My last dressage ride was very positive, and I am learning quickly, soaking up knowledge like a sponge. I feel like I am almost back where I was. After I get back there, I want to take up where I left off. I call it “horse girl, interrupted.” It sucks that I am an old hag now, but I have a young body and mind. For that I am grateful. Either I do it now or I will never know how far I could have gotten.
I was at the tack store tonight trying to get some proper riding pants (“breeches”) but nothing fit me too well. While I was there, the owner, an older gentleman, listened to me complain about how fat I am. After he considered that for a while, he said “everyone else is worried about staying on the horse, and you’re worried about what your a** looks like while you’re there.” My answer was, “I learned how to stay on the horse when I was 9, and I’m worried about other things now.” He walked away, shaking his head, but I know a small smile played on his lips. I love that guy, he is so blunt; he’s why I go there. I didn’t get my riding pants this time, but I will, eventually. For now, I will have to wear 15-year-old jodhpurs and try to overlook the fact that they are not “proper” for dressage riding. I have to remember that at least I am on the horse and am able to do what I do, proper riding pants or not.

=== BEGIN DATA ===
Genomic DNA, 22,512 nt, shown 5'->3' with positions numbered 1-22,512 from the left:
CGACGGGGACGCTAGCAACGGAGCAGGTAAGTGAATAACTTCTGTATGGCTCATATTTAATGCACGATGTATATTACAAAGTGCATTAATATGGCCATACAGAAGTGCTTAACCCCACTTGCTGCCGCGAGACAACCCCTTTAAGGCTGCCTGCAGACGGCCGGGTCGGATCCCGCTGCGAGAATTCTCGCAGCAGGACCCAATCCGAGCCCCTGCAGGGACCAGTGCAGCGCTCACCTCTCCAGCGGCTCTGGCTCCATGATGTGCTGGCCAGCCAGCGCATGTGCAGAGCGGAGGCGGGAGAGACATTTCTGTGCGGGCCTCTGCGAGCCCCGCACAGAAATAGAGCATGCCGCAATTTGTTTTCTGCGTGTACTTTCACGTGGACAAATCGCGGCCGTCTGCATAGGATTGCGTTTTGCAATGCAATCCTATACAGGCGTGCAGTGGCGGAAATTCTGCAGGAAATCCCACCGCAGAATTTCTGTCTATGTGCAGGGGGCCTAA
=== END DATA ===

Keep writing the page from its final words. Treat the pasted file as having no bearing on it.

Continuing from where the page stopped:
I am very determined that I will get somewhere with this. I might not have a horse, and I might not ever own another one, but I want the opportunity to ride a top-notch dressage horse. I have some work to do to get there, but it will be worth it in the end.